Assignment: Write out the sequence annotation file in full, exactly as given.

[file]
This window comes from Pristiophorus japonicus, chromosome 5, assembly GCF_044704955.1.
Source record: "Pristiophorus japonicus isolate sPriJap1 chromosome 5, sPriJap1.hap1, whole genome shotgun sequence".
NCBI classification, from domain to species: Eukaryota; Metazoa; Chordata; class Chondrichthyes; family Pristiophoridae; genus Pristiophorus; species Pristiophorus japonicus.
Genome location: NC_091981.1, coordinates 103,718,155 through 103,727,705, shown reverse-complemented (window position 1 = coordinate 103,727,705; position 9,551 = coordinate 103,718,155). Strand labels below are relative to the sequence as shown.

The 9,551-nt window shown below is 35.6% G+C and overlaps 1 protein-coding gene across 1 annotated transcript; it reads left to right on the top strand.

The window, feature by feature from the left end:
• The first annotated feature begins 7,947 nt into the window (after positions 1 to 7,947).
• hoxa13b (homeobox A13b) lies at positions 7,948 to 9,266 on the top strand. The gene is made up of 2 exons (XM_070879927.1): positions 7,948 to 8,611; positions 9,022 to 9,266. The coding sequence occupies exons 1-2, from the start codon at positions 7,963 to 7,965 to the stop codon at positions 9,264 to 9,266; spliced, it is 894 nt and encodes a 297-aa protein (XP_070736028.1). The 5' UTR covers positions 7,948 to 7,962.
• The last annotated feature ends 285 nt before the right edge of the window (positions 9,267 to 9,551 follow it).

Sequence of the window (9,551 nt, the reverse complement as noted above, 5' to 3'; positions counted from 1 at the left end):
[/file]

This window comes from Pristiophorus japonicus, chromosome 5, assembly GCF_044704955.1.
Source record: "Pristiophorus japonicus isolate sPriJap1 chromosome 5, sPriJap1.hap1, whole genome shotgun sequence".
NCBI classification, from domain to species: Eukaryota; Metazoa; Chordata; class Chondrichthyes; family Pristiophoridae; genus Pristiophorus; species Pristiophorus japonicus.
Genome location: NC_091981.1, coordinates 103,718,155 through 103,727,705, shown reverse-complemented (window position 1 = coordinate 103,727,705; position 9,551 = coordinate 103,718,155). Strand labels below are relative to the sequence as shown.

The 9,551-nt window shown below is 35.6% G+C and overlaps 1 protein-coding gene across 1 annotated transcript; it reads left to right on the top strand.

The window, feature by feature from the left end:
• The first annotated feature begins 7,947 nt into the window (after positions 1 to 7,947).
• hoxa13b (homeobox A13b) lies at positions 7,948 to 9,266 on the top strand. The gene is made up of 2 exons (XM_070879927.1): positions 7,948 to 8,611; positions 9,022 to 9,266. The coding sequence occupies exons 1-2, from the start codon at positions 7,963 to 7,965 to the stop codon at positions 9,264 to 9,266; spliced, it is 894 nt and encodes a 297-aa protein (XP_070736028.1). The 5' UTR covers positions 7,948 to 7,962.
• The last annotated feature ends 285 nt before the right edge of the window (positions 9,267 to 9,551 follow it).

Sequence of the window (9,551 nt, the reverse complement as noted above, 5' to 3'; positions counted from 1 at the left end):